Growing up in Eastwood, which depended almost completely on the mining industry – ten pits lay within walking distance – was difficult for a boy like Bert Lawrence, often in poor health and obviously frail. He was bullied at school, he failed to join in games with the other boys and (still worse) clearly preferred the company of girls, who talked rather than fought. School had its own problems for him, of isolation and difference: 'When I go down pit you'll see what –––– sums I'll do' was the constant refrain of his contemporaries, and Lawrence knew from very early on that, in spite of his father's expectations, he would not be a miner. It took him some time to do well at school: he felt the pressure of being unlike the other boys, and he was following his elder brother William Ernest, who had excelled in everything he did, whether school-work or games-playing. By the age of 12, however, Lawrence was doing well; he became the first boy from Eastwood to win one of the recently-established County Council scholarships, and went to Nottingham High School.
Lawrence, second from left, third row from top,
with classmates at Beauvale Board School (Lawrence Collection)
At the High School, however, he did not distinguish himself. The scholarship boys were a class apart; Lawrence made few friends, and after an excellent start his performance fell away (not helped by the notoriety necessarily brought on his family by his father's brother Walter being arrested in 1900 for killing his 15-year-old son); and Lawrence left school in the summer of 1901 with little to show for the experience. He started work as a factory clerk for the Nottingham surgical appliances manufacturer Haywoods, but that autumn a catastrophe overtook the Lawrence family. William Ernest, by now a successful clerk in London, fell ill and died. Lydia Lawrence was distraught; she needed her children to make up for the disappointments of her life. When Lawrence himself went down with pneumonia that winter, her affections turned significantly towards him; and when he recovered it was to start work as a pupil-teacher at the British School in Eastwood, where he spent the next three years.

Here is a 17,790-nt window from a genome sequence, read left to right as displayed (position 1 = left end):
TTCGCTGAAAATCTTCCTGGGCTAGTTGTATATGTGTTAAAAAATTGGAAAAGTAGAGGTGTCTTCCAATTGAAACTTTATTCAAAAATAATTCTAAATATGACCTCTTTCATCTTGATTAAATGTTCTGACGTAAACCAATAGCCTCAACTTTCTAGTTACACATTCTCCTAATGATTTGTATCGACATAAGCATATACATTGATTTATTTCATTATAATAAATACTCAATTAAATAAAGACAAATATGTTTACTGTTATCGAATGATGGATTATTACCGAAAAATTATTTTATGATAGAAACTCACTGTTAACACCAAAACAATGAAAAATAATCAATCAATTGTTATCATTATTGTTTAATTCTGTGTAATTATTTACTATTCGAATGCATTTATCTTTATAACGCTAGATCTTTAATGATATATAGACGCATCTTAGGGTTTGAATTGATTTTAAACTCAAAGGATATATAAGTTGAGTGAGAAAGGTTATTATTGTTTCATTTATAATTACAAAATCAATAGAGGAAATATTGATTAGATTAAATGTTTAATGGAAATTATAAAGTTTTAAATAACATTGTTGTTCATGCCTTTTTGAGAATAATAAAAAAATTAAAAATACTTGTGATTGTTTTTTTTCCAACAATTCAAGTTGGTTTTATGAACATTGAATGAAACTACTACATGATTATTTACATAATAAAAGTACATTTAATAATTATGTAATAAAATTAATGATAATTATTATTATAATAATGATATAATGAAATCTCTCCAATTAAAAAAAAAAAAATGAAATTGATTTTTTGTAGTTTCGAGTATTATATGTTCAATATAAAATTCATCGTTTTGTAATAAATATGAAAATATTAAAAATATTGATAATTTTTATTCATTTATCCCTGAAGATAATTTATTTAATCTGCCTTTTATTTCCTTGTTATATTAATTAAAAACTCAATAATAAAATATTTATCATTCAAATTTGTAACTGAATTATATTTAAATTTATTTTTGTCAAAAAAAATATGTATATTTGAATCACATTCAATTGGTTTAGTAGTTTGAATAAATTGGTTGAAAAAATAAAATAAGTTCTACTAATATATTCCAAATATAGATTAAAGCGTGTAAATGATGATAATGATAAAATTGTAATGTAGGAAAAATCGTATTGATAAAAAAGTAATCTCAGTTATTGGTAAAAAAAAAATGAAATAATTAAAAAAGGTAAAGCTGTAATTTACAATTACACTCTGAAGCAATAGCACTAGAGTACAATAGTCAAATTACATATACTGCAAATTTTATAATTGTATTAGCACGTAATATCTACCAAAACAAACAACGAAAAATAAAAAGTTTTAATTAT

Haywoods factory and advert (Lawrence Collection)
Another important development was his acquaintance with the Chambers family, who had recently moved from Eastwood into the country. He and his mother visited the Haggs Farm in the summer of 1900, and Lawrence began regular visits there after his illness: he became a particular friend of the eldest son Alan. The second daughter Jessie, however, made herself his intellectual companion; they read books together and endlessly discussed authors and writing. It was under Jessie's influence that in 1904 Lawrence started to write poetry. 'A collier's son a poet!' he remarked sardonically, but his mother had written poetry in her time. In 1905 he started his first novel, eventually to become The White Peacock. Jessie Chambers saw all his early writing; her encouragement and admiration were crucial.
In 1904 Lawrence had done extraordinarily well in the King's Scholarship examination, achieving the first division of the first class, and his mother was determined that he should study for his teacher's certificate at the University College of Nottingham. After a year's full-time teaching in Eastwood, to earn what he could, he went to Nottingham in 1906 to follow the Normal course. He completed its demands without difficulty, acquiring a considerable contempt for academic life while doing so; more importantly (for him) he completed a second draft of his novel, as well as entering three stories in the 1907 Nottinghamshire Guardian Christmas story competition: 'A Prelude' won, under the name of Jessie Chambers. Qualified in 1908, he took a post in an elementary school in Croydon, and moved to London. He was now reading significantly modern authors such as William James, Baudelaire and Nietzsche (whom he discovered while in London), and during these years he lost his religious faith.
© Professor John Worthen, 2005
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